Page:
Nicholas Kristof: World leaders can again make miracles

(Lawrence Jackson | AP file photo) President Bush, right, and British Prime Minister Tony Blair take part in a joint press conference in the Rose Garden of the White House in Washington on May 17, 2007.

We need a little uplift, a reminder that although world leaders today from Washington to London to Beijing may be dishonest vandals, it doesn’t have to be that way.

Even flawed presidents and prime ministers can act in noble ways, and we saw that in the 2000s when George W. Bush, Tony Blair and others made a heroic effort to tackle AIDS and malaria and save children’s lives around the world.

European and American leaders backed the Global Fund to Fight AIDS, Tuberculosis and Malaria, which since 2002 has saved 32 million lives. That’s not a misprint. And some 17 million of those lives are from PEPFAR, an AIDS program that Bush founded.

Then there’s Gavi, the Vaccine Alliance, created in 2000 with public and private backing: It has saved 13 million lives. We live in an age of miracles when a group of public health nerds, backed by world leaders and front-line health workers, can save lives by the million.

These may be the greatest successes in the history of human governance. Only half as many children now die worldwide as did in 2000. That’s 5 million children’s lives saved each year.

Yet today the kind of global leadership we saw in the early 2000s is gone. Bravo to French President Emmanuel Macron for remaining a supporter of multilateral aid, but he’s the exception. President Donald Trump has tried to slash aid, although in Congress, Republicans and Democrats alike have resisted, and Trump used his speech last month to the United Nations to preach nationalism.

I don’t want to wax too nostalgic: Bush and Blair also collaborated in the catastrophic Iraq War. Still, at their best, they aimed to use their powers for a cause larger than themselves — while Trump, Boris Johnson and Xi Jinping worship only at their own altars.

In the heady days of the early 2000s, leaders pledged to donate at least 0.7% of national income in assistance to poor countries. The only countries that now do so are Sweden, Luxembourg, Norway, Denmark and Britain. The U.S. donates 0.17%, and the average in the rich world is 0.31%.

So that’s the conundrum: We have proved that we have the capacity to save lives, improve education and health, create opportunities for women and girls — yet we also seem to have lost interest.

Nations around the world have adopted 17 Global Goals — quality education, zero hunger, gender equity and so on — to achieve by 2030. We have a historic opportunity to end extreme poverty on our watch, but that will require more commitment in countries like the United States and Britain, and also in countries like South Sudan and the Democratic Republic of Congo.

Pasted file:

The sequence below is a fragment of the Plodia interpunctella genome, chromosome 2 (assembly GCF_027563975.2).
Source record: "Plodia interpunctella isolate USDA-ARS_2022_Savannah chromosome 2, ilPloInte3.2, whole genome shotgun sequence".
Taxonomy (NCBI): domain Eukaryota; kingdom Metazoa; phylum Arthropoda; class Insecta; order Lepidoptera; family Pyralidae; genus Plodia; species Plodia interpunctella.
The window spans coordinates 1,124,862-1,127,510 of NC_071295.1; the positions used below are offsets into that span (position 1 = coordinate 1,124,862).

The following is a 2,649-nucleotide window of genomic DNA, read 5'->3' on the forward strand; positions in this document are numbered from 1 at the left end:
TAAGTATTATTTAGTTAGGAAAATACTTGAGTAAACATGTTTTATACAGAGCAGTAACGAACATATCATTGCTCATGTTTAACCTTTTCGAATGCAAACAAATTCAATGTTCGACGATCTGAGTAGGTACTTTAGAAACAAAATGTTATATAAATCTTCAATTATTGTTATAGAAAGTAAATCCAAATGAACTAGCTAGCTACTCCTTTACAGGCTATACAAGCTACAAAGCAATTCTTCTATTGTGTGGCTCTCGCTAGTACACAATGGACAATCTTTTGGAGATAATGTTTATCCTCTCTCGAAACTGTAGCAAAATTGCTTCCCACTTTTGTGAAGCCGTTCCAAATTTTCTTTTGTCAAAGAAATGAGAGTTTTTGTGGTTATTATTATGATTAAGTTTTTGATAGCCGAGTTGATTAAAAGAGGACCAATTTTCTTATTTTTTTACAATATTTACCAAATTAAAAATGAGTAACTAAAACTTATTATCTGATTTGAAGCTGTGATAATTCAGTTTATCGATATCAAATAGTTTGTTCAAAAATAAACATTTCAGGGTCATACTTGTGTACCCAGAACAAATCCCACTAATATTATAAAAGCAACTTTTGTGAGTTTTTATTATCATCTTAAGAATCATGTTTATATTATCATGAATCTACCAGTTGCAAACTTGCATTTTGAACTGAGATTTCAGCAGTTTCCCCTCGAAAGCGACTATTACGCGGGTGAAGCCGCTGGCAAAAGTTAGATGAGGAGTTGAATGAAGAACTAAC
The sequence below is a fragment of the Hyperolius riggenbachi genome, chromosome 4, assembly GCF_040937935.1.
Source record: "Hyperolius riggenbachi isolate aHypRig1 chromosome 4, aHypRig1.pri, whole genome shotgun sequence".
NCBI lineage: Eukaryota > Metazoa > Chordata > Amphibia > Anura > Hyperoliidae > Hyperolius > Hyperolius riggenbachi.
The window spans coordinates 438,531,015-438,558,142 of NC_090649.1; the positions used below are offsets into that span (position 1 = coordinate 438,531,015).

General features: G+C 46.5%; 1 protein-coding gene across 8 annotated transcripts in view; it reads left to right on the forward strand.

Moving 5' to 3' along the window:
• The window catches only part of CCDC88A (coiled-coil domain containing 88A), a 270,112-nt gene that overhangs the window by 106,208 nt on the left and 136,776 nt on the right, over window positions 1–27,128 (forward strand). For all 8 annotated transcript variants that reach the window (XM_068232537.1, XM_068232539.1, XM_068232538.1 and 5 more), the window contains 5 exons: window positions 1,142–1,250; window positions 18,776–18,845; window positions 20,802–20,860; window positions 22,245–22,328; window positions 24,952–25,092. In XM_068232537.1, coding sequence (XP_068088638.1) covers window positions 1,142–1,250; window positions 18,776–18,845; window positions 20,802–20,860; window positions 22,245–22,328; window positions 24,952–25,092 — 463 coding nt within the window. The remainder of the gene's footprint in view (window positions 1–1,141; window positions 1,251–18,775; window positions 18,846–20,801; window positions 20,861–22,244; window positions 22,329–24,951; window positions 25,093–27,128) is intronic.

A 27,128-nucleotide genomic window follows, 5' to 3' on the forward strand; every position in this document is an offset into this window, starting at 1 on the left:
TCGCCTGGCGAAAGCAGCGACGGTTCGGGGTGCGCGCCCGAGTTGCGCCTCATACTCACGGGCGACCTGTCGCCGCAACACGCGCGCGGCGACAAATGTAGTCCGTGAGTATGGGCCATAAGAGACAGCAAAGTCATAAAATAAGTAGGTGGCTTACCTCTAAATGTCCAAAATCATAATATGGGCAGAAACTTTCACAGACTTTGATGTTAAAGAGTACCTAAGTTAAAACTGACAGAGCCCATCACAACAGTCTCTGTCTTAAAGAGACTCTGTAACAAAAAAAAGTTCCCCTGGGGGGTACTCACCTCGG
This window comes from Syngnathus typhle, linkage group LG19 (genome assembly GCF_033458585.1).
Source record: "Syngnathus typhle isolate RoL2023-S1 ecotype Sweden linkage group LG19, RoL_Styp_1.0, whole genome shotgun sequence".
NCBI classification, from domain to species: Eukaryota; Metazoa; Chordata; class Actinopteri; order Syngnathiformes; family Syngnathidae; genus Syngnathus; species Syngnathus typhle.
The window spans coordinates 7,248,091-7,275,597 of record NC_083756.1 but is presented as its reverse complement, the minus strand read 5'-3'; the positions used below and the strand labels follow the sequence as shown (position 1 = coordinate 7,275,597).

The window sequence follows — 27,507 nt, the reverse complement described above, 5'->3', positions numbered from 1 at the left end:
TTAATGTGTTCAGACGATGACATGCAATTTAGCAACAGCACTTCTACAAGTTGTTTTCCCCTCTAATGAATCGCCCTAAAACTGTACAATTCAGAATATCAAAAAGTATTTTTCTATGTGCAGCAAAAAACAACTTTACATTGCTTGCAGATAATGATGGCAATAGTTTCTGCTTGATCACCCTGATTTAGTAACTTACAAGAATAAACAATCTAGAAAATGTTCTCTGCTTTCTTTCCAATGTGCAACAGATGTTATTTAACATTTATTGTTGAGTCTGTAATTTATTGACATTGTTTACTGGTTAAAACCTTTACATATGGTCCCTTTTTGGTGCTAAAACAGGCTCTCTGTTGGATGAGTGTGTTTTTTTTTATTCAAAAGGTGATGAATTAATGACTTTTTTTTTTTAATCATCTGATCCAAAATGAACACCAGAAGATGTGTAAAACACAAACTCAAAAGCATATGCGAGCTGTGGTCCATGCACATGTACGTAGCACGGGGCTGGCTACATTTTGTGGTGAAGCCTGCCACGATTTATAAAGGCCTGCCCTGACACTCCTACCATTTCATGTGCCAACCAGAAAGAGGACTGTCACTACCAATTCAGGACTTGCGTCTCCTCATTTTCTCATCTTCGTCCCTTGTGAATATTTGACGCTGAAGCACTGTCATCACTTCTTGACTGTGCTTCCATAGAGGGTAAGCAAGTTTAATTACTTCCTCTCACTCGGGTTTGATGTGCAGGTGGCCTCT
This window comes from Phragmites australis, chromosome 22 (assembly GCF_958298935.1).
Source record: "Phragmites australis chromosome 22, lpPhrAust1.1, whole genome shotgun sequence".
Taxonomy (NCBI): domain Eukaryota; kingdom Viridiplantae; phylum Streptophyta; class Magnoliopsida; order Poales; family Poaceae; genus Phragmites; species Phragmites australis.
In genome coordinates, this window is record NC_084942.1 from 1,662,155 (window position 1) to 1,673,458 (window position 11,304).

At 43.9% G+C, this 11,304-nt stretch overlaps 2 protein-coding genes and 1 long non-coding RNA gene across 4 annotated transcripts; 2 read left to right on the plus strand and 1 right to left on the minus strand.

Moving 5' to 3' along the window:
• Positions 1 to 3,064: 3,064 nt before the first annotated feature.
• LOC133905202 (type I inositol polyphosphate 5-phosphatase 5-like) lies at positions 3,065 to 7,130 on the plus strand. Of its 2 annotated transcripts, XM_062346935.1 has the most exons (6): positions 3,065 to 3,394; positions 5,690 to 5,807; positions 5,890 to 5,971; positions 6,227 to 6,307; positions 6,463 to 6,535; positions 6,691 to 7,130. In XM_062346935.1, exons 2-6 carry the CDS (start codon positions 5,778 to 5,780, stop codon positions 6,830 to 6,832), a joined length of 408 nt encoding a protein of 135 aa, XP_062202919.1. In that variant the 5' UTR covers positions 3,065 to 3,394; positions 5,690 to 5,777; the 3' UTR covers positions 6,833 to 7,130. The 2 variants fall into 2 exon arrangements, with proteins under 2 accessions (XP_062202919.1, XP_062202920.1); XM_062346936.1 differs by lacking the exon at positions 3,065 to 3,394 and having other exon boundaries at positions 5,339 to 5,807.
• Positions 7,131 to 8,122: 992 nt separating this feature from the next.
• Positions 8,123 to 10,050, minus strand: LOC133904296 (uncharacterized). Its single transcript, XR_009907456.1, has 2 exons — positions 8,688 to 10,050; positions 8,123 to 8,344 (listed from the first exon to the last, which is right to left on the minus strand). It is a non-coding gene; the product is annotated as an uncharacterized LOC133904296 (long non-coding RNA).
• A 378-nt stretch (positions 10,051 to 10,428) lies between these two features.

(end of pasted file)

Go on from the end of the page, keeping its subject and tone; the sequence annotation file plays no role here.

One ray of sunshine: Leaders at the United Nations last month committed themselves to achieving universal health coverage by 2030. Here in America, we’re still feuding about access to medical care, but countries like Chile, Costa Rica, Ethiopia, Ghana, Thailand and Kyrgyzstan are showing that moving toward universal coverage is possible even with limited resources.

If these countries can manage it, why is the most powerful country in the history of the world stymied?

Universal coverage is championed by Dr. Tedros Adhanom Ghebreyesus of Ethiopia, the director general of the World Health Organization. He knows as well as anybody the importance of access to medical services, for his younger brother, Yemane, died at the age of 4, apparently of measles.

“That was always haunting me,” Tedros told me.

Universal coverage not only saves the lives of children from measles, but it also serves as a global bulwark against epidemics.

“People ask what keeps me up at night,” Tedros said. “My nightmare is a pandemic flu.” One way to protect against such a pandemic — and against Ebola and other viruses — is to build up health care systems in the most vulnerable countries.

Ebola has been spreading in eastern Congo for more than a year. If it suddenly bounces to Europe or Asia, we’ll belatedly realize that our safety in America depends on improving health systems in Congo.

By some reckoning, half the world’s people can’t get simple medical care, especially surgery. I’ll never get over watching a mother of three, Prudence Lemokouno, die needlessly in a Cameroon hospital because she couldn’t get a C-section.

Likewise, more than 800 women die wretchedly and painfully each day from cervical cancer, which in poor countries is sometimes diagnosed partly by the smell of rotting flesh. Cervical cancer is also overwhelmingly preventable with cheap HPV vaccinations, just $4.50 a dose, yet only about 15% of girls get the shot.

I worry that in the coming year, Trump and impeachment will suck all the oxygen out of the room, making it impossible for us to think of anything other than him. Trump is critically important — but so are the 5 million children who will die this year, mostly for preventable reasons.

Nicholas D. Kristof | The New York Times (CREDIT: Damon Winter/The New York Times)

Contact Kristof at Facebook.com/Kristof, Twitter.com/NickKristof or by mail at The New York Times, 620 Eighth Ave., New York, NY 10018.